Page last updated: November 27, 2012
Young people admit to being hungover when at work in UK survey

New research from Drinkaware reveals that 78% of 18-24 year olds say they think it’s acceptable to get drunk in front of workmates. However, 61% admit they have done something they regret as a result of drinking too much after work.

The research by ICM found that 66% of young men say they drink more than they intended at after-work drinks, compared to 55% of young women. While many say they go for after-work drinks to get to know their colleagues, 40% reported going because they didn’t want to miss out on a good night. 57% of those who reported feeling pressure to buy a round said they go for after-work drinks every week.

Drinkaware is calling on young adults to adopt simple tips to make sure they get noticed for the right reasons. Having something to eat before drinking, alternating alcoholic drinks with soft drinks and avoiding the pressure to drink in rounds can help them stay in control.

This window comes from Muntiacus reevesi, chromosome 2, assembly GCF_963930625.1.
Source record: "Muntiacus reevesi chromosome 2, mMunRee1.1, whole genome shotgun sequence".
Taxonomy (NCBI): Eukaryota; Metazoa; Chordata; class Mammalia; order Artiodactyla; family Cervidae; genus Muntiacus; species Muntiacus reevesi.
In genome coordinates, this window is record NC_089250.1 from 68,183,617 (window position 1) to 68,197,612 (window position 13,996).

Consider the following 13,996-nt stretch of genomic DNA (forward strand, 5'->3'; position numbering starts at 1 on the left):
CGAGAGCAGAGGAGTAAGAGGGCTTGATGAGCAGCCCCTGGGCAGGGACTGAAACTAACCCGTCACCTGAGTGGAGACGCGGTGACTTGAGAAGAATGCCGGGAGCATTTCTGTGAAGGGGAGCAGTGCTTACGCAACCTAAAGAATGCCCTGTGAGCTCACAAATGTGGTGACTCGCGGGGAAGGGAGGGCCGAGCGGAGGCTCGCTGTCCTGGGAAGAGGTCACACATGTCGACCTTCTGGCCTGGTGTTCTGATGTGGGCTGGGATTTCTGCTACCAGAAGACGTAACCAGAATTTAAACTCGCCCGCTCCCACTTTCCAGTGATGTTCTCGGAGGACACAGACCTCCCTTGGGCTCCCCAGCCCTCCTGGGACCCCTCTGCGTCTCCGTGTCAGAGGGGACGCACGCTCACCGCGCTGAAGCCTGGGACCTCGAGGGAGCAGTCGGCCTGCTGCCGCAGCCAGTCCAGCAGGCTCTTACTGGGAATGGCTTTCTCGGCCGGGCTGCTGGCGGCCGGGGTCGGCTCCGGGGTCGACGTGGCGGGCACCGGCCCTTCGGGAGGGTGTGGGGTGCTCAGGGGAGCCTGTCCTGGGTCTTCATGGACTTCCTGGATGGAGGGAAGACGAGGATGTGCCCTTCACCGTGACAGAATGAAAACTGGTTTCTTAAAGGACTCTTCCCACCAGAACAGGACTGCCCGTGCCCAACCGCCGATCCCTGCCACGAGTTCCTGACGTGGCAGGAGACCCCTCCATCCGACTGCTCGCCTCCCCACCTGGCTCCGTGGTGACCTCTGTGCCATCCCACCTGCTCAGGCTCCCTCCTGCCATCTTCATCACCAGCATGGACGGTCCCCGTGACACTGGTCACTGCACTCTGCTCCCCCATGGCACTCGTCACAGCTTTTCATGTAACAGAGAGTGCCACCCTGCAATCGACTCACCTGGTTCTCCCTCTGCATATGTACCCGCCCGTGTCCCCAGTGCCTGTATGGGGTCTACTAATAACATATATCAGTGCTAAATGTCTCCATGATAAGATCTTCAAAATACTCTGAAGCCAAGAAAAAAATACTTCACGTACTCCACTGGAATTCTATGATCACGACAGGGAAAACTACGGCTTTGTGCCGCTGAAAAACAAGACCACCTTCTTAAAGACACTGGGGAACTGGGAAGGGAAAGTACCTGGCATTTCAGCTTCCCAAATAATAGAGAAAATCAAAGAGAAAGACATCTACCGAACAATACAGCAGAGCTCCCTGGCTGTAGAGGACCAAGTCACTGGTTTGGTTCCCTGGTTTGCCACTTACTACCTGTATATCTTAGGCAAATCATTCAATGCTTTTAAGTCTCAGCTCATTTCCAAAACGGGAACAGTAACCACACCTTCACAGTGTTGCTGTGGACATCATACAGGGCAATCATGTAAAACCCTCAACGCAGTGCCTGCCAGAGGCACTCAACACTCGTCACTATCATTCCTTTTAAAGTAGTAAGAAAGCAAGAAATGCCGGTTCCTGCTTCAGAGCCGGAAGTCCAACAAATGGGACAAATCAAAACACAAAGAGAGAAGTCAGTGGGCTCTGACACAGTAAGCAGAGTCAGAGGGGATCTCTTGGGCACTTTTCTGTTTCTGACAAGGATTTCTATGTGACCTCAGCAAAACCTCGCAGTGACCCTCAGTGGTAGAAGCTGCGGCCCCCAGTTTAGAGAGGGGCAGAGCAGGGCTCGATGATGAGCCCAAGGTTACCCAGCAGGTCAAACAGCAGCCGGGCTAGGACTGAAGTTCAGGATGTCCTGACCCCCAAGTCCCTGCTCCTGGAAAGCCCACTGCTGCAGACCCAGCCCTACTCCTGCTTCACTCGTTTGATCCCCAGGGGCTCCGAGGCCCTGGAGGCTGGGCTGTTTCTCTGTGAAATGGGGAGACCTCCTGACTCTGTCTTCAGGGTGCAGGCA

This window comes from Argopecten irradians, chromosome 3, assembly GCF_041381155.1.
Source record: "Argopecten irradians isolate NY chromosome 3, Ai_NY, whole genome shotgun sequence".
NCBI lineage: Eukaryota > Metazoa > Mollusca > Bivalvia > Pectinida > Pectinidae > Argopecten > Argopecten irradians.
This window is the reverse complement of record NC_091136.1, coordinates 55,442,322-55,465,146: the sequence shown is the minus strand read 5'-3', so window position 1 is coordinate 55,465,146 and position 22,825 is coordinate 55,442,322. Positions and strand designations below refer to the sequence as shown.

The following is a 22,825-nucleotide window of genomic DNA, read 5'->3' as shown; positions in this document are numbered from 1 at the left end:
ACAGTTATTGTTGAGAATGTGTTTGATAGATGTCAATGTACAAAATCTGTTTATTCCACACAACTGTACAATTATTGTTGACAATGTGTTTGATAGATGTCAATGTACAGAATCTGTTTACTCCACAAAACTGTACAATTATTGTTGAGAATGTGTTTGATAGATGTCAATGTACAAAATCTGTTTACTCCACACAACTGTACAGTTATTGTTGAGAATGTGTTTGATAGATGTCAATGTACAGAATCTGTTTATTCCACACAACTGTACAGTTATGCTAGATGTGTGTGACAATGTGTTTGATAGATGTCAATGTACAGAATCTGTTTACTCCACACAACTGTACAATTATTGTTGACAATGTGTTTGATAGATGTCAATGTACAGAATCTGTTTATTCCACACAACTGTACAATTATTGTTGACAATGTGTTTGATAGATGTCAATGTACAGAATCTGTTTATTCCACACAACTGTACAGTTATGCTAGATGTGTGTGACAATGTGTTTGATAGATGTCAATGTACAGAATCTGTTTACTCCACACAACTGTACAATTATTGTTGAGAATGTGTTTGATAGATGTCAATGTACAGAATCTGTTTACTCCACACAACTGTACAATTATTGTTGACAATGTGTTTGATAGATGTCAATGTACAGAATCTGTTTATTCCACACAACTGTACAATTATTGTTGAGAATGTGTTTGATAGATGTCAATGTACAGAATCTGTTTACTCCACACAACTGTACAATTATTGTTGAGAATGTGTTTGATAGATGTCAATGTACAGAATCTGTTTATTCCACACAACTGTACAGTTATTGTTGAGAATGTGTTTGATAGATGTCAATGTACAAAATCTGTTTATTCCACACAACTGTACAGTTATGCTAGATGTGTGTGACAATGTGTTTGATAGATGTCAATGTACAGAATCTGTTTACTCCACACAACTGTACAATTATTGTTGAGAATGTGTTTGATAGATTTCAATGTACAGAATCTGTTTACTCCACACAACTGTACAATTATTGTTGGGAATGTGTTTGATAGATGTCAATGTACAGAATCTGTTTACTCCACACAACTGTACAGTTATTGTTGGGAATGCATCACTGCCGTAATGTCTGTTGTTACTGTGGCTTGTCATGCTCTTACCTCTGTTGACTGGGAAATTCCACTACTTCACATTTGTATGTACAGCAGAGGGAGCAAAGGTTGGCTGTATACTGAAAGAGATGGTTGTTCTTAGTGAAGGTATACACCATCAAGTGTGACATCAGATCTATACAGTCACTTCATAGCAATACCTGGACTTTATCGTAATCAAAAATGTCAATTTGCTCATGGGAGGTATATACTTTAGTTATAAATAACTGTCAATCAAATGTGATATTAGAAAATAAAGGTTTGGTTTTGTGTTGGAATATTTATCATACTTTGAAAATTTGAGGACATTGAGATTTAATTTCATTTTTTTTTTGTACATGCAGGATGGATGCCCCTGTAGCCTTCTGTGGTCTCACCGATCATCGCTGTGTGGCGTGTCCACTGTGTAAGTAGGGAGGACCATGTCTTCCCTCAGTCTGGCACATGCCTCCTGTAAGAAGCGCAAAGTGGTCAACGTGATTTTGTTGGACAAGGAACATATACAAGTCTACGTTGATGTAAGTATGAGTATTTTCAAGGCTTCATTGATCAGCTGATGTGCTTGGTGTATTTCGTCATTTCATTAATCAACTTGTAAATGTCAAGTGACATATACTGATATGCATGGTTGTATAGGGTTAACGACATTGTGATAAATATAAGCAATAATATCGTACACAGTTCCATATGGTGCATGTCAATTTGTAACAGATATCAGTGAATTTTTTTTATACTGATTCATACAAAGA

Encouragingly many 18-24 year olds in the UK are already making attempts to display good work drinks etiquette, particularly young women: 55% of young women stop drinking when they’ve had enough versus just 42% of young men;  47% of young women make sure they eat a good meal before going out compared to just 37% of young men and 35% of young women try to drink slowly versus 29% of young men. 

Less positive finding were that 52% of those surveyed admit getting ‘very drunk’ with colleagues at least once in the last month and 83% say they have seen a colleague do something embarrassing as a result of drinking to excess after work.  Over half (54%) of young adults admit they have been hungover at work at least once in the last month because of a heavy drinking session with people from work. Young adults confess they regretted a variety of drunken displays in front of colleagues - being sick, falling asleep, kissing a colleague and criticising their boss.

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